Thursday, December 6, 2007 - Page updated at 12:00 AM

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"Golden Compass" loses its bearings

Seattle Times movie critic

Movie review 2.5 stars

"The Golden Compass," with Dakota Blue Richards, Nicole Kidman, Sam Elliott, Eva Green, Daniel Craig. Written and directed by Chris Weitz, based on the novel by Philip Pullman. 114 minutes. Rated PG-13 for sequences of fantasy violence. Showtimes.

The film version of Philip Pullman's novel "The Golden Compass," the first in the author's "His Dark Materials" trilogy, has been many years in the making; a recent New York Times story detailed its several changes of screenwriter and director, and the vast sums spent (a reported $180 million) to bring it to the screen. Now finally completed, under the imprint of writer/director Chris Weitz ("About a Boy"), the result feels a bit anticlimactic. It's a big, handsome movie, with impeccable special effects and some truly impressive armored bears, but it has a by-the-numbers feel to it. The anti-organized-religion theology of the books (Pullman has described his trilogy as the moral opposite of C.S. Lewis' Narnia series) has been carefully removed; what remains is a moderately engaging adventure.

Weitz has culled most of the book's major events (though he ends the movie long before the book ends, leaving out Part III) and meticulously organized the complex story into an under-two-hour script. It gallops along gamely, like those noble bears, but never finds wings on its feet. At its center is 12-year-old Lyra Belacqua (newcomer Dakota Blue Richards), a bright child with a determined chin and a flinty voice. She lives on a British college campus in a faintly recognizable world very different from our own, in which people's souls walk with them as visible spirits in the shape of animals (called daemons), and in which children keep disappearing. Lyra, in the manner of all heroic children of literature, is called upon to venture into the frozen Northlands to find them — discovering a horrific conspiracy against which she and other good souls must battle.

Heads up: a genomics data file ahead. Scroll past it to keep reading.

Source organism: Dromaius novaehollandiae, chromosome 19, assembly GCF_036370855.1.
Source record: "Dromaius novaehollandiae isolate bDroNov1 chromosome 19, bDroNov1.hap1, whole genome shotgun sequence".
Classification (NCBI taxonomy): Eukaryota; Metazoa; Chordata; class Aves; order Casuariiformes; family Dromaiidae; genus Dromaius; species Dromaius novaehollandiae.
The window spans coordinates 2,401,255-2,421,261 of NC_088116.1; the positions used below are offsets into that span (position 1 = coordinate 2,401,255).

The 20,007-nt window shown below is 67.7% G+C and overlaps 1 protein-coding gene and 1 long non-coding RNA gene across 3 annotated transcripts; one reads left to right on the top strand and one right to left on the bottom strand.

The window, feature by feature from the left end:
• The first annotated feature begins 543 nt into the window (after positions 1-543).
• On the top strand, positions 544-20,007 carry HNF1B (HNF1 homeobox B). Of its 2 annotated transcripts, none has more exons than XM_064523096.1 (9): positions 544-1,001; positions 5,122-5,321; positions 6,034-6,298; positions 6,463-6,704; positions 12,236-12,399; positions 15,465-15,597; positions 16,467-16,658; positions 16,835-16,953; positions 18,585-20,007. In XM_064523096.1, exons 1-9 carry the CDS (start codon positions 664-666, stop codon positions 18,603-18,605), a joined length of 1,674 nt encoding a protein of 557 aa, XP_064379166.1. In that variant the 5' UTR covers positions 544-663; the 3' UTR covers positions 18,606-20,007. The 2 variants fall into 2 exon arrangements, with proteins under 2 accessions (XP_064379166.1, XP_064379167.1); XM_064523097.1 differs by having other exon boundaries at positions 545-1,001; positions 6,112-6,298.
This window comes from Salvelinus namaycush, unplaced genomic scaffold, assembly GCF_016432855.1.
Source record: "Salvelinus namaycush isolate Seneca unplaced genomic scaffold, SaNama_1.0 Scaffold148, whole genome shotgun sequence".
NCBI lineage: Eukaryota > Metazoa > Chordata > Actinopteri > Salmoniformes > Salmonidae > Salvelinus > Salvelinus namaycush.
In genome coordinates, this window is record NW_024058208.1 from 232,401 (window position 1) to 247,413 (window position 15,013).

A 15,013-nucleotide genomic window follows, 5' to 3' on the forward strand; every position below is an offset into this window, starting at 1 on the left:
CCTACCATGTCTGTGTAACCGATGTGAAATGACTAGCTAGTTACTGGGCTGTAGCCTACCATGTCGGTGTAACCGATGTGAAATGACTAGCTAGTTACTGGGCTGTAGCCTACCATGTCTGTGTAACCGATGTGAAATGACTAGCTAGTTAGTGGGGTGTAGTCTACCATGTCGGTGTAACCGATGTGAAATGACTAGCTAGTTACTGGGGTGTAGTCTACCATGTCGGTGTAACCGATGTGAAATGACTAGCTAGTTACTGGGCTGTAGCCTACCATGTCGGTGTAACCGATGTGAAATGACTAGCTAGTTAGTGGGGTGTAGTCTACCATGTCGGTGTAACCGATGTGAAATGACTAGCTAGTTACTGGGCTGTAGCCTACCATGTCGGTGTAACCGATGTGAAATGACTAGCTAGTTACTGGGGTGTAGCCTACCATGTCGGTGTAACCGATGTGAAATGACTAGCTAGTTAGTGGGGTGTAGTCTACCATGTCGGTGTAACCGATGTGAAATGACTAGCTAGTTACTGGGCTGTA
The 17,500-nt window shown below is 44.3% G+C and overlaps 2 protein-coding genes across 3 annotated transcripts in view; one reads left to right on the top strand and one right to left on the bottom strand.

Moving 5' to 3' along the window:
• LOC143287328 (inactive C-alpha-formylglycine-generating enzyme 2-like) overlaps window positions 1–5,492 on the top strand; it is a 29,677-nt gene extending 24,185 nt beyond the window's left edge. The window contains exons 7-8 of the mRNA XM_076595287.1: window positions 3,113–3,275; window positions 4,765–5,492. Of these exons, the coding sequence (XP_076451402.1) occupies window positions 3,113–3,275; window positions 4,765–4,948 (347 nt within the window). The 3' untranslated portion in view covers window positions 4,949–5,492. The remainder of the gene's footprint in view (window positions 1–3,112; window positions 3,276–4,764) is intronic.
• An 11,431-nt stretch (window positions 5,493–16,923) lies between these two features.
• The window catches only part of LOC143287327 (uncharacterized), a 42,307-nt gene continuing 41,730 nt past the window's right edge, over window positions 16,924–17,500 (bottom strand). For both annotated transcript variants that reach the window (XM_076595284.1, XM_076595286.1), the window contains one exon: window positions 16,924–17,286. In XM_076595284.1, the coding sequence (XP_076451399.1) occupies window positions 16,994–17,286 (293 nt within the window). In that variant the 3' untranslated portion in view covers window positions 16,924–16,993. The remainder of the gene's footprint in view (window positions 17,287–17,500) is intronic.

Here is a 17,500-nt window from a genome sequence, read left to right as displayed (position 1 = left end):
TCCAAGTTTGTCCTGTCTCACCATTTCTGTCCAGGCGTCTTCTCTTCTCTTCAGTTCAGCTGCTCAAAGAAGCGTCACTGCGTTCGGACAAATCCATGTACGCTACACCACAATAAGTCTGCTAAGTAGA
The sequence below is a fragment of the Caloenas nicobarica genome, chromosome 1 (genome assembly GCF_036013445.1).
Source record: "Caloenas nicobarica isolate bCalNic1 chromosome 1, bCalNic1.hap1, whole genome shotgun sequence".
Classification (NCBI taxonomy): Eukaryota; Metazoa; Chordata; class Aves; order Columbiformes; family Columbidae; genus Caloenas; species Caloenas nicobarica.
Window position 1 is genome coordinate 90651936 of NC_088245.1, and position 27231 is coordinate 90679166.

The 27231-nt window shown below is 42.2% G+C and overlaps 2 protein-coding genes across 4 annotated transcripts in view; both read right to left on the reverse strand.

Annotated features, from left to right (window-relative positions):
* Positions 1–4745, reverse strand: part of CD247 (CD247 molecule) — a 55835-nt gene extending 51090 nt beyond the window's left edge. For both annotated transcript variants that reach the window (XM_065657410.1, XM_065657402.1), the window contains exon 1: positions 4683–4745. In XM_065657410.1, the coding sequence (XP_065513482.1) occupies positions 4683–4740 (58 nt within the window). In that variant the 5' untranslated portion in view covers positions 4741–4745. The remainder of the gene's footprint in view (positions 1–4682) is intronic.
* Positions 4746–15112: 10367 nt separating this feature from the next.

All of the performances are effective: Nicole Kidman is icily charming as the sinister, beautiful Mrs. Coulter, who takes a mysterious interest in Lyra (she had, notes the tomboyish Lyra in the book, "the smell of glamour"); Sam Elliott brings his meat-and-potatoes bluster to the role of Texan aeronaut Lee Scoresby; and Daniel Craig makes his few moments on screen slyly tantalizing as Lyra's enigmatic uncle, the scientist Lord Asriel. But it's young Richards who must carry the film, and she's asked to do so with a script that gives her only one note: resoluteness. She gives a performance that's poised beyond her years, but Weitz's workmanlike script doesn't find anything magical for her.

Iorek Byrnison, the bear king who joins forces with Lyra, is wonderfully rendered, and the scenes in which Lyra rides her galloping friend through vast fields of snow come as close as "The Golden Compass" gets to cinematic excitement. But despite some truly unnerving developments (a scene involving the electrocution of a child is genuinely upsetting), Weitz's movie remains ultimately remote. It ends mid-adventure, so blatantly setting the stage for a sequel that the whole thing suddenly feels like a preamble. Those who haven't read the book may wonder what all the fuss is about; those who have may wish to return to it, to find the thrill in storytelling that this movie never quite captures.

Moira Macdonald: 206-464-2725 or

Copyright © 2007 The Seattle Times Company


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